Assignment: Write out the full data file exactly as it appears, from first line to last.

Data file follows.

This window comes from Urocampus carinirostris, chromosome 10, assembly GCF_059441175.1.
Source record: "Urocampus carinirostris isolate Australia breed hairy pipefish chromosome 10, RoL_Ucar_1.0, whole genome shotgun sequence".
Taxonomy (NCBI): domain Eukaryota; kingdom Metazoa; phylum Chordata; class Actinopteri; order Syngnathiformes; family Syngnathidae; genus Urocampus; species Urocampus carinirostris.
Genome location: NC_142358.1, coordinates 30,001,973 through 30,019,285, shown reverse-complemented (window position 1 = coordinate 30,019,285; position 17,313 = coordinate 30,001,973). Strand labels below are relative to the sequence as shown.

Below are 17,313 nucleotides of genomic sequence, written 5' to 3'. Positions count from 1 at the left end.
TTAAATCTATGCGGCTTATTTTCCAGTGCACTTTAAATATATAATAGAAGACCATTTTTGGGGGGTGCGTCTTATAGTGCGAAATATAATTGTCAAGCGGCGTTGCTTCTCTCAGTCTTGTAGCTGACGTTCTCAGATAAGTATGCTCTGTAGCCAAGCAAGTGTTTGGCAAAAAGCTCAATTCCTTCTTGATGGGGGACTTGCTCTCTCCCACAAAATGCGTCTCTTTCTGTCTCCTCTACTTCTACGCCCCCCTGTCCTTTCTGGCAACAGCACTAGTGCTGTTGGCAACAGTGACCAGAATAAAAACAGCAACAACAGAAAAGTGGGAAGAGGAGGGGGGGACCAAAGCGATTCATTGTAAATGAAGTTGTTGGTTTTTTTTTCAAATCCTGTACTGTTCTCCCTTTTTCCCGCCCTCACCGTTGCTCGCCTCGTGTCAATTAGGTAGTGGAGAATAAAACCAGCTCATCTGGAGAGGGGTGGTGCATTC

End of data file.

This window comes from Urocampus carinirostris, chromosome 10, assembly GCF_059441175.1.
Source record: "Urocampus carinirostris isolate Australia breed hairy pipefish chromosome 10, RoL_Ucar_1.0, whole genome shotgun sequence".
Taxonomy (NCBI): domain Eukaryota; kingdom Metazoa; phylum Chordata; class Actinopteri; order Syngnathiformes; family Syngnathidae; genus Urocampus; species Urocampus carinirostris.
Genome location: NC_142358.1, coordinates 30,001,973 through 30,019,285, shown reverse-complemented (window position 1 = coordinate 30,019,285; position 17,313 = coordinate 30,001,973). Strand labels below are relative to the sequence as shown.

Below are 17,313 nucleotides of genomic sequence, written 5' to 3'. Positions count from 1 at the left end.
TTAAATCTATGCGGCTTATTTTCCAGTGCACTTTAAATATATAATAGAAGACCATTTTTGGGGGGTGCGTCTTATAGTGCGAAATATAATTGTCAAGCGGCGTTGCTTCTCTCAGTCTTGTAGCTGACGTTCTCAGATAAGTATGCTCTGTAGCCAAGCAAGTGTTTGGCAAAAAGCTCAATTCCTTCTTGATGGGGGACTTGCTCTCTCCCACAAAATGCGTCTCTTTCTGTCTCCTCTACTTCTACGCCCCCCTGTCCTTTCTGGCAACAGCACTAGTGCTGTTGGCAACAGTGACCAGAATAAAAACAGCAACAACAGAAAAGTGGGAAGAGGAGGGGGGGACCAAAGCGATTCATTGTAAATGAAGTTGTTGGTTTTTTTTTCAAATCCTGTACTGTTCTCCCTTTTTCCCGCCCTCACCGTTGCTCGCCTCGTGTCAATTAGGTAGTGGAGAATAAAACCAGCTCATCTGGAGAGGGGTGGTGCATTC